That said, it is important to think outside the box, which means not only thinking within the parameters of the problem but also considering outside angles and possibilities.
The key is to find a balance between the two.
- Learn to ask better questions. This is one of the most helpful tools any optimizer can have in their arsenal because it enables and taps into curiosity.
Also, I share interesting articles, resources, and tools in my weekly experimentation newsletter, which is addressed to experimentation beginners and veterans alike.
Test to learn. Continuous improvement. Experimentation. Building systems.
Research first, then test. Before you start optimizing, make sure you back your assumptions with data, qualitative and quantitative. Then create strong hypotheses based on that.
Don’t just optimize for short-term uplifts – while it is vitally important for the program to have a positive ROI, it should not just focus on that but also consider the huge bandwidth of learning opportunities and risk capping that experimentation brings.
Optimization efforts should not aim to prove you are right or wrong, but to determine why – in either case. There is no point in optimizing anything if you don’t understand how you got there and how to replicate getting there. For long-term success in A/B testing, it is crucial to have good systems in place.
How do you treat qualitative & quantitative data so it tells an unbiased story?
There is no unbiased data, but in order to minimize bias towards any kind of data, it is important to understand how the data was collected, how it is being interpreted, and what conclusions are being drawn from it.
To classify how reliable the data you’re talking about is, you should check out the Hierarchy of Evidence.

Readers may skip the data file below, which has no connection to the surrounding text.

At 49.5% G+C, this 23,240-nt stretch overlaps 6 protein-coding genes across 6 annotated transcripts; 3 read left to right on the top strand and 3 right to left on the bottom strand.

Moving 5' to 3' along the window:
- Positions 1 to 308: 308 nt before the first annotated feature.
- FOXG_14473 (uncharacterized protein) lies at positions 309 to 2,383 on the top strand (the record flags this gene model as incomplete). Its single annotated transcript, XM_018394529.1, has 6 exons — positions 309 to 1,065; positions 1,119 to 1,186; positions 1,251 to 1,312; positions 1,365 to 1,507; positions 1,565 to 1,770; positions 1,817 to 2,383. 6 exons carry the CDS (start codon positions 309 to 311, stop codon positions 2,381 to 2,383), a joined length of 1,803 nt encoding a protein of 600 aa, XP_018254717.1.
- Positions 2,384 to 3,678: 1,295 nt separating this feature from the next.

We use quantitative data to pre-filter, then use qualitative data and scientific resources to go deeper, and then again quantitative data to prove or disprove initial assumptions and hypotheses.
At the top of our efforts is the so-called meta analysis, allowing us to look for patterns across previous experiments and align further research and experimentation efforts.
Another good way to remove bias is to create a disconnect between the person who is creating the experiment and the one who is evaluating its results. This minimizes the bias towards the success of an experiment.
What is the most annoying optimization myth you wish would go away?
I would like to dispel two myths:
- That testing introduces risks, when in fact it decreases the risks when done properly
- That small companies cannot test, when in fact small companies with little traffic can test more boldly because there is less risk associated / less at stake.
Sometimes, finding the right test to run next can feel like a difficult task. Download the infographic above to use when inspiration becomes hard to find!
Hopefully, our interview with Nils will help guide your experimentation strategy in the right direction!
What advice resonated most with you?
And if you haven’t already, check out our past interviews with CRO legends Gursimran Gujral, Haley Carpenter, Rishi Rawat, Sina Fak, Eden Bidani, Jakub Linowski, Shiva Manjunath, Deborah O’Malley, Andra Baragan, Rich Page, Ruben de Boer, Abi Hough, Alex Birkett, John Ostrowski, Ryan Levander, Ryan Thomas, Bhavik Patel, Siobhan Solberg, Tim Mehta, Rommil Santiago, and our latest with Steph Le Prevost.